Quantum memories are devices that can store quantum information for a long time with very high fidelity and efficiency. They are key components for quantum repeaters which are essential for future long distance quantum communication and more generally, quantum network. Quantum memories are generally a light-matter interface since the quantum information to be stored is usually encoded on a beam of light.
Figure 1: Mapping quantum information onto a quantum memory device.
Here in Lund we are working with developing rare earth ion doped solid state quantum memories for example Presidium doped yttrium silicate (Pr:YSO). Rare earth ions doped crystals are very promising candidate for quantum memory because of their excellent coherence properties as well as strong light-matter interaction.
There are various ways to obtain quantum memory, such as:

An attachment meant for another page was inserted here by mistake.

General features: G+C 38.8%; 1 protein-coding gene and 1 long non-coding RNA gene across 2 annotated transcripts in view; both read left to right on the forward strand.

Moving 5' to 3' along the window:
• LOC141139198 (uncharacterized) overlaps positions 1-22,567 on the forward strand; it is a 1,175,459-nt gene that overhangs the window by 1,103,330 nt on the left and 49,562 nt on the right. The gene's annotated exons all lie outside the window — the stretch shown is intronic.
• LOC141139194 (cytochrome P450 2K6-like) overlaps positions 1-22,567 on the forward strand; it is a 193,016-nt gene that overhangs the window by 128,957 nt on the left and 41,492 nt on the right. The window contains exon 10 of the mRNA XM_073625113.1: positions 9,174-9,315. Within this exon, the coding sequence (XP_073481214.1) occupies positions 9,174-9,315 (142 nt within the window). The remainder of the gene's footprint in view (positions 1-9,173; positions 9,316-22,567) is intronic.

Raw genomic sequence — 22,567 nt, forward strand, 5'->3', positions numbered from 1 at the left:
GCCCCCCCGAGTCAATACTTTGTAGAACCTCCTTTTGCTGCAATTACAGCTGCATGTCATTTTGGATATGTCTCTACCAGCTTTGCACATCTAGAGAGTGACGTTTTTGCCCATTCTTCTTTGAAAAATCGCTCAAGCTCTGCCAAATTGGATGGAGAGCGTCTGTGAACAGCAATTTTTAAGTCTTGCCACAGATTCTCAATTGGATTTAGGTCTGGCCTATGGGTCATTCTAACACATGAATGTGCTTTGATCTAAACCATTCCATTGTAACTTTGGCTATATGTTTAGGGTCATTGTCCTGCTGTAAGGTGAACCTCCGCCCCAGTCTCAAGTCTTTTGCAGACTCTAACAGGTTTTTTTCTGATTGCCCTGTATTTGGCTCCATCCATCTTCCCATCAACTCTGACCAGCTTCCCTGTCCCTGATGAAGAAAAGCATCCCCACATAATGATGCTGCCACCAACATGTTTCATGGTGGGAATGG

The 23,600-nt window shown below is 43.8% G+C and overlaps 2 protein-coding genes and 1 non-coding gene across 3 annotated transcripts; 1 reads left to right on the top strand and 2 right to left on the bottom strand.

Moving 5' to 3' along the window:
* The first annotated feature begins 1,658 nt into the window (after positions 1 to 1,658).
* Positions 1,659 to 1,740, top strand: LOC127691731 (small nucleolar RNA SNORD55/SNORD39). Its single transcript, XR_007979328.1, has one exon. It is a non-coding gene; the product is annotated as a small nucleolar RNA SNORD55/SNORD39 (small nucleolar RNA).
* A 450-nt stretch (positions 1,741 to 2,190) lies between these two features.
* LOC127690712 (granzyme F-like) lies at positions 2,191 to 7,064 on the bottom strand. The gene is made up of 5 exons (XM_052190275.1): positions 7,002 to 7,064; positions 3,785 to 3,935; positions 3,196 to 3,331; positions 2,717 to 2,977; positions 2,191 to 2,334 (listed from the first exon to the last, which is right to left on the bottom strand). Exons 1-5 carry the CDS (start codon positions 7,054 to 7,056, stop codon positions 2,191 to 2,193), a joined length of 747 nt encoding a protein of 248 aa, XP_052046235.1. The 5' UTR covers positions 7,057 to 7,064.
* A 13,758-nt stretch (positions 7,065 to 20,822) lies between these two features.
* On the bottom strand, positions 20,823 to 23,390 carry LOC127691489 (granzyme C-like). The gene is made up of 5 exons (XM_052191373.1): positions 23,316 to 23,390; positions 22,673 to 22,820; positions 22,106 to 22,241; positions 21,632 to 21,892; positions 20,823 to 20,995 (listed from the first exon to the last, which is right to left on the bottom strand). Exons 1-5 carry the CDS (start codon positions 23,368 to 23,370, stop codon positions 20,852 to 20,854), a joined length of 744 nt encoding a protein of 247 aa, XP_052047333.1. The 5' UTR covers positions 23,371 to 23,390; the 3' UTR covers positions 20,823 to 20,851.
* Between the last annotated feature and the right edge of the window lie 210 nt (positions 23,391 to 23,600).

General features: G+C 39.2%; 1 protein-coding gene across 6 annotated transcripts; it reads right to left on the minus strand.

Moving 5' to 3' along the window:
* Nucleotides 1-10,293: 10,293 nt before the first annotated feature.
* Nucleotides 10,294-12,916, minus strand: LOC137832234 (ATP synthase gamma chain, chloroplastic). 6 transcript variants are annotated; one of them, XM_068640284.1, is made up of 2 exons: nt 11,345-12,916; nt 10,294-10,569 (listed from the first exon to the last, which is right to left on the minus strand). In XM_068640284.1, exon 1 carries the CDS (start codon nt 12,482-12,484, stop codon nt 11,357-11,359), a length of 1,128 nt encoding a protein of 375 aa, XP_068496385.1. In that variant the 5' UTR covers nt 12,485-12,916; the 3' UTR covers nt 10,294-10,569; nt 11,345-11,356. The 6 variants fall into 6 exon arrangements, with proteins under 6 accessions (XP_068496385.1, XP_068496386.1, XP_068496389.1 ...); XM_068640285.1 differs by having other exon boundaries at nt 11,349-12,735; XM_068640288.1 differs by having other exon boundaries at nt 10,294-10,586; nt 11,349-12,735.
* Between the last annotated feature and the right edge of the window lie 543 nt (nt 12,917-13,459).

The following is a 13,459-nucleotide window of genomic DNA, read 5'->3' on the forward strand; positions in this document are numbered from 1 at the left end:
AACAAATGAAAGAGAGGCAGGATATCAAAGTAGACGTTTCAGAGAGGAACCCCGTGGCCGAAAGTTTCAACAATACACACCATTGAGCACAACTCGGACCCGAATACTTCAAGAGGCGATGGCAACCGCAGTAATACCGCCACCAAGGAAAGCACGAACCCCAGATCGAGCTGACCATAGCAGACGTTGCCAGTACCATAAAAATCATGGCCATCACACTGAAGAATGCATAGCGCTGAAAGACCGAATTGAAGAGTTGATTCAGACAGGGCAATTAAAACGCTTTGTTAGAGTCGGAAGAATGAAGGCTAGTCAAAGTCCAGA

- Electromagnetically Induced Transparency (EIT)
- Controlled Reversible Inhomogeneous Broadening (CRIB)
- Atomic Frequency Comb (AFC)
- Gradient Echo Memory (GEM)
- Far off-resonant Raman memory
- Revival Of Silenced Echo
Among all of which AFC is especially attractive for its multimode capacity.
To obtain high efficiency quantum memory, it is necessary to have high absorption depth. We are now investigating cavity enhanced quantum memory, which in principle can achieve about unity efficiency. The best we have achieved now is 56%, and we believe this number can be futher improved.
Figure 2: Comparing the area of first echo at 1.1µs and the area of input pulse gives us a memory efficiency of 56%.
Experimental detail and the results can be found in our Publications .